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Speaking up about traditional and professionalism-related patient safety threats: a national survey of interns and residents
  1. William Martinez1,
  2. Lisa Soleymani Lehmann2,3,
  3. Eric J Thomas4,
  4. Jason M Etchegaray5,
  5. Julia T Shelburne6,
  6. Gerald B Hickson7,
  7. Donald W Brady8,
  8. Anneliese M Schleyer9,
  9. Jennifer A Best9,
  10. Natalie B May10,
  11. Sigall K Bell11
  1. 1Division of General Internal Medicine & Public Health, Vanderbilt University Medical Center, Nashville, Tennessee, USA
  2. 2Department of Global Health and Social Medicine, Harvard Medical School, Boston, Massachusetts, USA
  3. 3National Center for Ethics in Health Care, Veterans Health Administration, Washington DC, USA
  4. 4Memorial Hermann Center for Healthcare Quality and Safety, The University of Texas Medical School at Houston, Houston, Texas, USA
  5. 5The RAND Corporation, Santa Monica, California, USA
  6. 6Department of Pediatrics, University of Texas Medical School at Houston, Houston, Texas, USA
  7. 7Quality, Safety & Risk Prevention, Vanderbilt University Medical Center, Nashville, Tennessee, USA
  8. 8Office of Graduate Medical Education, Vanderbilt University Medical Center, Nashville, Tennessee, USA
  9. 9Department of Medicine, University of Washington School of Medicine, Seattle, Washington, USA
  10. 10Department of Medicine, University of Virginia School of Medicine, Charlottesville, Virginia, USA
  11. 11Department of Medicine, Beth Israel Deaconess Medical Center, Boston, Massachusetts, USA
  1. Correspondence to Dr William Martinez, Division of General Internal Medicine, Vanderbilt University Medical Center, 1215 Twenty-first Avenue South, 6000 Medical Center East, NT, Nashville, TN 37232-8300, USA; william.martinez{at}vanderbilt.edu

Abstract

Background Open communication between healthcare professionals about care concerns, also known as ‘speaking up’, is essential to patient safety.

Objective Compare interns' and residents' experiences, attitudes and factors associated with speaking up about traditional versus professionalism-related safety threats.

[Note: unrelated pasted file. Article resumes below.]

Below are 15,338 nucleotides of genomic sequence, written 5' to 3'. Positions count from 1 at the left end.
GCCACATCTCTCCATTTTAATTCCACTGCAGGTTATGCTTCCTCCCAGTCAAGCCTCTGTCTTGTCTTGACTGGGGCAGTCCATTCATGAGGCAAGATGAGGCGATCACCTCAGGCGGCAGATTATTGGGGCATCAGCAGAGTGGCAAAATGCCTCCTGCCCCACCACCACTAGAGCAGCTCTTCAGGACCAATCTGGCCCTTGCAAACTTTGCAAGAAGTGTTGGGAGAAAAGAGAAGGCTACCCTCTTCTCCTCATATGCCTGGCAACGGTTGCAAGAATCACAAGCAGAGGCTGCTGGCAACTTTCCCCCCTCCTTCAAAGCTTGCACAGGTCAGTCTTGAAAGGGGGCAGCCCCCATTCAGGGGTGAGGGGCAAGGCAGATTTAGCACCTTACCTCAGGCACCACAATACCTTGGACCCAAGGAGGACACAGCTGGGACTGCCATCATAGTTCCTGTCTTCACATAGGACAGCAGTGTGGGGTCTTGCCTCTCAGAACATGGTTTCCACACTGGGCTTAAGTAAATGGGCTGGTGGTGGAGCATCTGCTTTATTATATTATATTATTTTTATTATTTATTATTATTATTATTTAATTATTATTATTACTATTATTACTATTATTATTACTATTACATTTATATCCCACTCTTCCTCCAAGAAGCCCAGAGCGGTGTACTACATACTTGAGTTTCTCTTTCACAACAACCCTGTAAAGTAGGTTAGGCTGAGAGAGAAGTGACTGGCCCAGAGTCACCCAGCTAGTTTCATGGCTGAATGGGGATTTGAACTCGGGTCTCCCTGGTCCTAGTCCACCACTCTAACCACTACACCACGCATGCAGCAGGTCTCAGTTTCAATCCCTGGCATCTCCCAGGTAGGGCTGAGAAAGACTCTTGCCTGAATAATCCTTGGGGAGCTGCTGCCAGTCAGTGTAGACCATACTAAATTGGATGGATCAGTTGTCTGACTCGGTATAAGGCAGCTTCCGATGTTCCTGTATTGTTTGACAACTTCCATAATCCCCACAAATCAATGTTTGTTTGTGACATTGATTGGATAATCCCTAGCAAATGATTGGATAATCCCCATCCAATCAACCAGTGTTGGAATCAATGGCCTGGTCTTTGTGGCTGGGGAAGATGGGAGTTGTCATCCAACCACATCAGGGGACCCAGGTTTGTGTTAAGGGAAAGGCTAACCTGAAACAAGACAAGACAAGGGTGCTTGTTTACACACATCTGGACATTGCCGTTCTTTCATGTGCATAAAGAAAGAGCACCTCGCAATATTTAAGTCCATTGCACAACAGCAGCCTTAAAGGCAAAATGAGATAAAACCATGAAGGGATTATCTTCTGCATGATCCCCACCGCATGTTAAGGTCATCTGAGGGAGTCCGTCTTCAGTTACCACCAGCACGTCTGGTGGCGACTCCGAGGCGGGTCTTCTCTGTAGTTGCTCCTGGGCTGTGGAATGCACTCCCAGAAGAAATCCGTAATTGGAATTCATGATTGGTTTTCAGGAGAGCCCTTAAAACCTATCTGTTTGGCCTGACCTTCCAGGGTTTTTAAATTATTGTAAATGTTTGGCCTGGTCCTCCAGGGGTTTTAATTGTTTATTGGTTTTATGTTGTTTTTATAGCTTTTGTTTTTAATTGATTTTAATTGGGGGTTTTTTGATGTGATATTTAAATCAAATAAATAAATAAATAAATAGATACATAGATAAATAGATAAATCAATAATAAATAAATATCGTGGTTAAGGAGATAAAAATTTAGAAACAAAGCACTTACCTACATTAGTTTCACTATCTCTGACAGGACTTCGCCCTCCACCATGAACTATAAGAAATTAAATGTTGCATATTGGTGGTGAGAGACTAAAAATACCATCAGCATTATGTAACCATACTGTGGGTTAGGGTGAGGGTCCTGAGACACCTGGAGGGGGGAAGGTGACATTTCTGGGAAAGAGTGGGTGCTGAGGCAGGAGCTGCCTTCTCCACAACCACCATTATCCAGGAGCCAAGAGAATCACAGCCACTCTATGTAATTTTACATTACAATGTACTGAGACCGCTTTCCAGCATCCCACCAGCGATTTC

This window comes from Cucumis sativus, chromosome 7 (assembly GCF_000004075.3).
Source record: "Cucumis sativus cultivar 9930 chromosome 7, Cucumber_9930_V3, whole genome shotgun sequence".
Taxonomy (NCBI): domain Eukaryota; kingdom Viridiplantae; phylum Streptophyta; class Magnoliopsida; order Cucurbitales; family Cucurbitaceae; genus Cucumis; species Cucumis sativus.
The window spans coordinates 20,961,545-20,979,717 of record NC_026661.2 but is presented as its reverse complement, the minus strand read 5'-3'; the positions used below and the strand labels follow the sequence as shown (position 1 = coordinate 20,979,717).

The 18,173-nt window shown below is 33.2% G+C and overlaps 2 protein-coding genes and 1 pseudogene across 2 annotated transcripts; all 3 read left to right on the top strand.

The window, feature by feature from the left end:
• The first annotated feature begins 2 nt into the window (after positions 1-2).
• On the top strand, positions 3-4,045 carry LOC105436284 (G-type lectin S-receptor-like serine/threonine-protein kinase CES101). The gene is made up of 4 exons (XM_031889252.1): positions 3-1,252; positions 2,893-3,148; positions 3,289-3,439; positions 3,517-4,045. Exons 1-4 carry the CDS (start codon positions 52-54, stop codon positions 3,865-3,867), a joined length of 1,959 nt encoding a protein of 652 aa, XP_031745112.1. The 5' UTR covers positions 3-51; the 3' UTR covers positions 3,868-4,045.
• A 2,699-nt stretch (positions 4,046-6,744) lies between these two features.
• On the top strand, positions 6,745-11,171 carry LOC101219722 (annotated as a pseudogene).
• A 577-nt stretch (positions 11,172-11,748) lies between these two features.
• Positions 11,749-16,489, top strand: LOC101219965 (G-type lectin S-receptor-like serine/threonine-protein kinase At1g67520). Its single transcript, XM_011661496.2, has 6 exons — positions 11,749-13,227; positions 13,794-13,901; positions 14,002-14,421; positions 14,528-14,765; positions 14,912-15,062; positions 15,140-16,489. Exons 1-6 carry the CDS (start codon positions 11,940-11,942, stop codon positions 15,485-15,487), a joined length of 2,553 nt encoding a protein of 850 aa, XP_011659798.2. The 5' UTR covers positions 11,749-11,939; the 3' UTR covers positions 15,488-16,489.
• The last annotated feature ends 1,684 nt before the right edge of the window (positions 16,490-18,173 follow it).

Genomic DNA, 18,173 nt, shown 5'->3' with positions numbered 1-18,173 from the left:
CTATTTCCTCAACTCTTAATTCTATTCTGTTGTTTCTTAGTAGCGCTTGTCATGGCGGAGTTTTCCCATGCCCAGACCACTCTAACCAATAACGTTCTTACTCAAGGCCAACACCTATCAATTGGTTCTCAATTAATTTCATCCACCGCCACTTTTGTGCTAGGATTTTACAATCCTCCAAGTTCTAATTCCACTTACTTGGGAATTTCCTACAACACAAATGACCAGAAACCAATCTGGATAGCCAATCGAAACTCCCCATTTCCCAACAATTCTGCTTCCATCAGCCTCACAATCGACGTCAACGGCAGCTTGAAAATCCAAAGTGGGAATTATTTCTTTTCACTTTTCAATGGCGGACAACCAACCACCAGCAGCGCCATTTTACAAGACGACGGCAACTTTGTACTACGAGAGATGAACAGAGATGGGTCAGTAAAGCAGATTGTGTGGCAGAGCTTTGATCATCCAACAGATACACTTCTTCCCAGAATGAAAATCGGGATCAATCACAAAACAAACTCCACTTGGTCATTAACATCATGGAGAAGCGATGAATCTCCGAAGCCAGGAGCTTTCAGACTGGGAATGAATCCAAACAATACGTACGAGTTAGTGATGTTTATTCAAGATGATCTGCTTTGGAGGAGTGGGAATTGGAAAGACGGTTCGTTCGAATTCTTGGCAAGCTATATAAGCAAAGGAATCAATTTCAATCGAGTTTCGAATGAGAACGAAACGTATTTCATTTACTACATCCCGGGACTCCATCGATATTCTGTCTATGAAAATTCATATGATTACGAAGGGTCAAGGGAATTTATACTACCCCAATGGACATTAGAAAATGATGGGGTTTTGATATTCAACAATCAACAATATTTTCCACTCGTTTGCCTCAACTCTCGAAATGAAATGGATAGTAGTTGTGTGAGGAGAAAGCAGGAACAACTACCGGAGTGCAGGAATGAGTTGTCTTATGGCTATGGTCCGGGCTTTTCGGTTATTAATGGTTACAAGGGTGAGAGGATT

Design Anonymous, cross-sectional survey.

Setting Six US academic medical centres, 2013–2014.

Participants 1800 medical and surgical interns and residents (47% responded).

Measurements Attitudes about, barriers and facilitators for, and self-reported experience with speaking up. Likelihood of speaking up and the potential for patient harm in two vignettes. Safety Attitude Questionnaire (SAQ) teamwork and safety scales; and Speaking Up Climate for Patient Safety (SUC-Safe) and Speaking Up Climate for Professionalism (SUC-Prof) scales.

Results Respondents more commonly observed unprofessional behaviour (75%, 628/837) than traditional safety threats (49%, 410/837); p<0.001, but reported speaking up about unprofessional behaviour less commonly (46%, 287/628 vs 71%, 291/410; p<0.001). Respondents more commonly reported fear of conflict as a barrier to speaking up about unprofessional behaviour compared with traditional safety threats (58%, 482/837 vs 42%, 348/837; p<0.001). Respondents were also less likely to speak up to an attending physician in the professionalism vignette than the traditional safety vignette, even when they perceived high potential patient harm (20%, 49/251 vs 71%, 179/251; p<0.001). Positive perceptions of SAQ teamwork climate and SUC-Safe were independently associated with speaking up in the traditional safety vignette (OR 1.90, 99% CI 1.36 to 2.66 and 1.46, 1.02 to 2.09, respectively), while only a positive perception of SUC-Prof was associated with speaking up in the professionalism vignette (1.76, 1.23 to 2.50).

Conclusions Interns and residents commonly observed unprofessional behaviour yet were less likely to speak up about it compared with traditional safety threats even when they perceived high potential patient harm. Measuring SUC-Safe, and particularly SUC-Prof, may fill an existing gap in safety culture assessment.

  • Safety culture
  • Communication
  • Graduate medical education

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Footnotes

  • Twitter Follow William Martinez @DrWillMartinez

  • Contributors Study conception and design: WM, LSL, EJT, JME, GBH and SKB. Acquisition of data: WM, JTS, DWB, AMS, JAB and NBM. Analysis of data: WM and JME. Interpretation of data and critical revision: all authors. Drafting of manuscript: WM.

  • Funding American Philosophical Society; National Center for Advancing Translational Sciences (UL1 TR000445); The Arnold P. Gold Foundation; Brigham and Women's Hospital; National Institute of Child Health and Human Development (1K24HD053771); Health Resources and Services Administration (T32HP10251).

  • Competing interests None declared.

  • Ethics approval IRB at each study site.

  • Provenance and peer review Not commissioned; externally peer reviewed.

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